Sure, breakout sessions, networking, and even entertainment are a huge part of the modern conference puzzle. But at the end of the day, it’s still all about the content — and that starts with great speakers. However, sourcing speakers doesn’t always come easy. It’s a cycle of research, refinement, outreach, and negotiation. One thing we can’t stress enough: Be prepared to pay your speakers, or at the very least, come up with ways to compensate beyond cash.
2. Expectations are higher than ever.
The days of back-to-back speakers within the same four walls are over. Today’s conference-goer expects an event agenda that goes beyond content to create a multifaceted experience. Wellness, entertainment, mindfulness, food, interaction with the host city — a conference is expected to bring all of these elements into a purposeful, personalized experience. Easier said than done, to be sure.
Tips for Planning a Successful Conference
1. Build in time to unplug.
Conferences can be a lot of stimulation: session after session, speaker after speaker, non-stop networking, and the constant stimulation of modern technology. It’s enough to make anyone want to catch a breather. So when planning your conference, also build in spaces and times where attendees can unplug. Some conferences achieve this by creating technology-free zones or even places where attendees can enjoy guided meditation.
2. Encourage networking through design.
In a world where we’re constantly glued to our screens, people go to conferences for face-to-face interaction. A large part of that interaction is the many in-person meetings that are scheduled at major events. In fact, large-scale conferences see thousands of meetings booked throughout the course of the event.
Why? Because they build for it by incorporating unique spaces into their meeting design. After all, who wouldn’t want to meet in hanging trapeze chairs or a serene outdoor setting featuring thoughtfully designed seating? Build it, and they will meet.
An Example of How to Do it Right
The modern conference hinges on a combination of purpose and personalization. No one brings those two things to life quite like C2 Montréal, where attendees enjoyed a whopping 11 different ways to spend every hour of the conference — 11 ways that were anything but ordinary. Think: Cirque du Soleil performances, hidden speakeasies, small cabins for meetings (aka “braindates”), ninjas in bushes, and the best speakers in the business.
What Is a Convention?
Where a convention mainly differs from a conference is in that it is that it generally centers around membership in some form. It could be a formal meeting of members, representatives, delegates, professionals, or even fans. Some examples include political conventions such as the Democratic National Convention or fan-based conventions such as Comic Con.
Aside from fan-based conventions, most conventions are hosted to set forth the agenda for the coming months or years, or discuss issues of interest to the delegation.
The Upsides of Conventions
1. Attendance is less of an unknown at a convention.
With tradeshows and conferences, driving registrations is a matter of successful marketing. However, when planning a convention, your event enjoys the benefit of having a large pool of members who are likely to attend purely based on their affiliation with the society or profession.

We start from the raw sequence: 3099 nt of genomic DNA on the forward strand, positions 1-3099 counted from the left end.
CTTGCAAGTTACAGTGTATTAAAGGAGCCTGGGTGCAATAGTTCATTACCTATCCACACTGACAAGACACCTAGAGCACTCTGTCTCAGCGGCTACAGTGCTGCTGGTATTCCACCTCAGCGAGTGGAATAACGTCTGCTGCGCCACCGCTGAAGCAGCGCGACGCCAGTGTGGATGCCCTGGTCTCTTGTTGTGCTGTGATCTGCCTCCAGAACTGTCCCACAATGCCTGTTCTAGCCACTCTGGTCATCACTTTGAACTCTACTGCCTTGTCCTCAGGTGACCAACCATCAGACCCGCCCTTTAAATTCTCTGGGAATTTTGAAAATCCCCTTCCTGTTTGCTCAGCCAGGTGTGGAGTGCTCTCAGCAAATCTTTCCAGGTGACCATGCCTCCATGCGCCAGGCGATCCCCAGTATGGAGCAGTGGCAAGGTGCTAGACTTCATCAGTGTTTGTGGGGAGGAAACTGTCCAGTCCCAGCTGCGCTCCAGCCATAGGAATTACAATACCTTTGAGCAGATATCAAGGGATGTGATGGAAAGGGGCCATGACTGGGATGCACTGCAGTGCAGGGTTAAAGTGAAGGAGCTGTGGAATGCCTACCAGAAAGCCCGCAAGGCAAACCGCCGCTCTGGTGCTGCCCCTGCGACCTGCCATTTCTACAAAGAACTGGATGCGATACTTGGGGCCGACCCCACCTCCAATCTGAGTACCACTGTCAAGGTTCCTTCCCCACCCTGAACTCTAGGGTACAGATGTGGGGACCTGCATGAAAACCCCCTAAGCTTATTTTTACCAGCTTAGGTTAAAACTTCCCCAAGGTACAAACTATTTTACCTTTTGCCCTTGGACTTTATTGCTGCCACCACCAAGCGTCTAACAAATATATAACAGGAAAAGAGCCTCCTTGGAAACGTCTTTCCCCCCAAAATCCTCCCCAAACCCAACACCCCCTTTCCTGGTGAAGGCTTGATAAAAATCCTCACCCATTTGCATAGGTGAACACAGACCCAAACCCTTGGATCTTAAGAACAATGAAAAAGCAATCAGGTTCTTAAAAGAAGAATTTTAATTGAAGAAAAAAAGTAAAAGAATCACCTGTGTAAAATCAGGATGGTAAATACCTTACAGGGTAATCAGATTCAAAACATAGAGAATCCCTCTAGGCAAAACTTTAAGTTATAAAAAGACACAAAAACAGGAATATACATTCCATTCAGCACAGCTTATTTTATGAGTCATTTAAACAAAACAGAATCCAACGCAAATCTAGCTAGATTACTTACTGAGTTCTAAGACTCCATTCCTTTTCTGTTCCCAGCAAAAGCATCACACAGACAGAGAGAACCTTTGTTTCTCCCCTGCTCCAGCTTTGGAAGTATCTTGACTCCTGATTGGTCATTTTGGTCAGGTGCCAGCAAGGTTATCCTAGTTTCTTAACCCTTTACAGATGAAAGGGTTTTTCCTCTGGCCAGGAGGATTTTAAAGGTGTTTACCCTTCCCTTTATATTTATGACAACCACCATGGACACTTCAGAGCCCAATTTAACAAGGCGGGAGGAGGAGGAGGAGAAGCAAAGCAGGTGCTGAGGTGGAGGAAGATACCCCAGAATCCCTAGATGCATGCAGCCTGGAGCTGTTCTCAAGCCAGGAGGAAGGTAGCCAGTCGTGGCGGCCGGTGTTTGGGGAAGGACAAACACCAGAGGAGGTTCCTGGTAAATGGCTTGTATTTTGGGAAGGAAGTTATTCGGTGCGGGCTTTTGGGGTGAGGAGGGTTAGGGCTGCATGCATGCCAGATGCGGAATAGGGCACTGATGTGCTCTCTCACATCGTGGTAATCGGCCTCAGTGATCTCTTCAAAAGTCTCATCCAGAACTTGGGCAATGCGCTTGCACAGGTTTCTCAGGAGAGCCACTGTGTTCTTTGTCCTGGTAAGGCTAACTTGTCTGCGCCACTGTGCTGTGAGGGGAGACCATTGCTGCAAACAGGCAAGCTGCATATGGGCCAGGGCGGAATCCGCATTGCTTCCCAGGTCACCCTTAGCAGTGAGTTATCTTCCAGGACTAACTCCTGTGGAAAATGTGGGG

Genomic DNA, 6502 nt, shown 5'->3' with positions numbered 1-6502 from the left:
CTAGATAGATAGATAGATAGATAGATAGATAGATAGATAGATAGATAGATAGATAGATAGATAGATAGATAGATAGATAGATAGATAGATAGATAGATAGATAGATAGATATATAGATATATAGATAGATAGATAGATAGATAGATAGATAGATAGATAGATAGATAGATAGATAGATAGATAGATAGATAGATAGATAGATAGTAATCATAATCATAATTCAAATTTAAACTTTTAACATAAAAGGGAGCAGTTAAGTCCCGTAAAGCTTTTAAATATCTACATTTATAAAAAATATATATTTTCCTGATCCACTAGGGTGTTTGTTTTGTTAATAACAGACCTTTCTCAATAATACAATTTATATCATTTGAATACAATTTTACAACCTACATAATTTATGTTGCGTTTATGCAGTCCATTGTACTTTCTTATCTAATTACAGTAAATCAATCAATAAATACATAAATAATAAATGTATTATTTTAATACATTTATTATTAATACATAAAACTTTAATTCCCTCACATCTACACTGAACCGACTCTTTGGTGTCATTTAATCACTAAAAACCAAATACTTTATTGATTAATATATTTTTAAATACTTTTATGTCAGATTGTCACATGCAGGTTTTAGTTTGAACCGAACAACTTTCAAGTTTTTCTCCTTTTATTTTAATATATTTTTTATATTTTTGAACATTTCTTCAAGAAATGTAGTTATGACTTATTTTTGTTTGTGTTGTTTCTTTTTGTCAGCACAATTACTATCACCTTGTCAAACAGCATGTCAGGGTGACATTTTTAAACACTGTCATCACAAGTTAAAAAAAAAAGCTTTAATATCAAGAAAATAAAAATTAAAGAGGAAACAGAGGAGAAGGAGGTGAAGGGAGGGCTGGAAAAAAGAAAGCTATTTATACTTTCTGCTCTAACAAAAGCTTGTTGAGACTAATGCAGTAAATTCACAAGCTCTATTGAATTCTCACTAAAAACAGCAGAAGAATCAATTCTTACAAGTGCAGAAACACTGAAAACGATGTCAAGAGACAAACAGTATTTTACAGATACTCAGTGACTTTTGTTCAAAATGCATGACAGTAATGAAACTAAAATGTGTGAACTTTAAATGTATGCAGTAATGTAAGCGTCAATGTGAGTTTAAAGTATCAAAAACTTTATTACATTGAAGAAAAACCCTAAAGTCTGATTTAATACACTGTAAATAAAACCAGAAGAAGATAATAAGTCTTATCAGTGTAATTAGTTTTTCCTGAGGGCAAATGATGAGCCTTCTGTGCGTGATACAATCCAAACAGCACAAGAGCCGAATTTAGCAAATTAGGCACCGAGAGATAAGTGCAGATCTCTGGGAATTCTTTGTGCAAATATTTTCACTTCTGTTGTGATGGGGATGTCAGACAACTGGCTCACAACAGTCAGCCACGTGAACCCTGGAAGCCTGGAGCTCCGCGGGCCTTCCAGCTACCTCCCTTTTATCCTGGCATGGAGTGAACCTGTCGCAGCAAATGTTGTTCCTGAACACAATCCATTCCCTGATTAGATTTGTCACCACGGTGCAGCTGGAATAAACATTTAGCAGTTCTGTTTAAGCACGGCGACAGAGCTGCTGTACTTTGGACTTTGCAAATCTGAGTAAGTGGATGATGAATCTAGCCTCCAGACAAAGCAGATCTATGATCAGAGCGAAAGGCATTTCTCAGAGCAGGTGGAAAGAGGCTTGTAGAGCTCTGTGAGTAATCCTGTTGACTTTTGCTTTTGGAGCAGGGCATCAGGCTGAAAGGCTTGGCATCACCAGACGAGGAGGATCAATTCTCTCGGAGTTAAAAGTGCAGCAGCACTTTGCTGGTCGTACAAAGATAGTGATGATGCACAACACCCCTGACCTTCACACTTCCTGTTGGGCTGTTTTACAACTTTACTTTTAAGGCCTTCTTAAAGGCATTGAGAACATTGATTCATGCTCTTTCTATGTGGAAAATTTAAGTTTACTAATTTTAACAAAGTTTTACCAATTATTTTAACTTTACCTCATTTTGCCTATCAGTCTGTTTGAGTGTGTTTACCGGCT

2. There’s plenty of time to plan.
Since most conventions are annual or even bi-annual events, planners have plenty of time to lock down venues, find suppliers, and beyond. Oftentimes, that can mean cheaper rates and more opportunity to secure the ideal venue for target dates.
The Obstacles in Planning a Conference
1. Budgets may be smaller in many cases for conferences.
Especially when planning a convention for an association, planners may not enjoy the budgetary flexibility they do with trade shows and conferences. That means less room for negotiation in the proposal process with venues and caterers. As a result, association events may get passed up by venues who would rather not dismiss the potential for a more lucrative group booking.
2. Conventions encompass a wide variety of events.
No two conventions are the same. And sure, you might be thinking, “well neither are any two conferences.” But when it comes down to it, planning a convention could mean planning a national meeting of high school teachers, a fraternity gathering, or a gathering of science fiction fans. Each of these events is going to be radically different than the next at every level of planning, and that means planners need to be ready to adapt.
Tips for Planning a Successful Convention
1. Use your timeline to help you negotiate.
As we mentioned, more often than not, planning a convention means stretching the dollars. However, it also comes with a longer planning timeline than many other major events. Savvy planners can use this to their advantage, securing venues, caterers, and other suppliers early in the game at lower rates.
An Example of How to Do it Right
Comic Con International in San Diego is the crown jewel of fan conventions, prized for its ability to bring fans and their heros together. Its unique combination of compelling sessions, fanfare exhibitions, and surprises around each corner make it exactly what avid fans want. And it pays off when they show up in the thousands, costumed, highly engaged, and ready to spread the word.
Hopefully that cleared things up…
Trade shows, conferences, and conventions are all major undertakings. But with an understanding of the unique challenges and characteristics of each, you’ll be ready to meet (and dare we say exceed?) the expectations of attendees and stakeholders alike.
Just remember: This is only the tip of the iceberg. You can find plenty more information on each type of event on our blog.
Have more questions about trade shows, conferences, and conventions?
Conferences are mostly focused on exchanging information and education. Conventions are typically based around membership (either official or unofficial), and are used to set agendas for the coming year or to discuss issues of interest.
The main difference is that a conference center usually has lodging attached to it, and offers a higher level of service for its events than a convention center. A conference center typically has several types of meeting rooms, whereas a convention center will typically consist only of exhibition halls.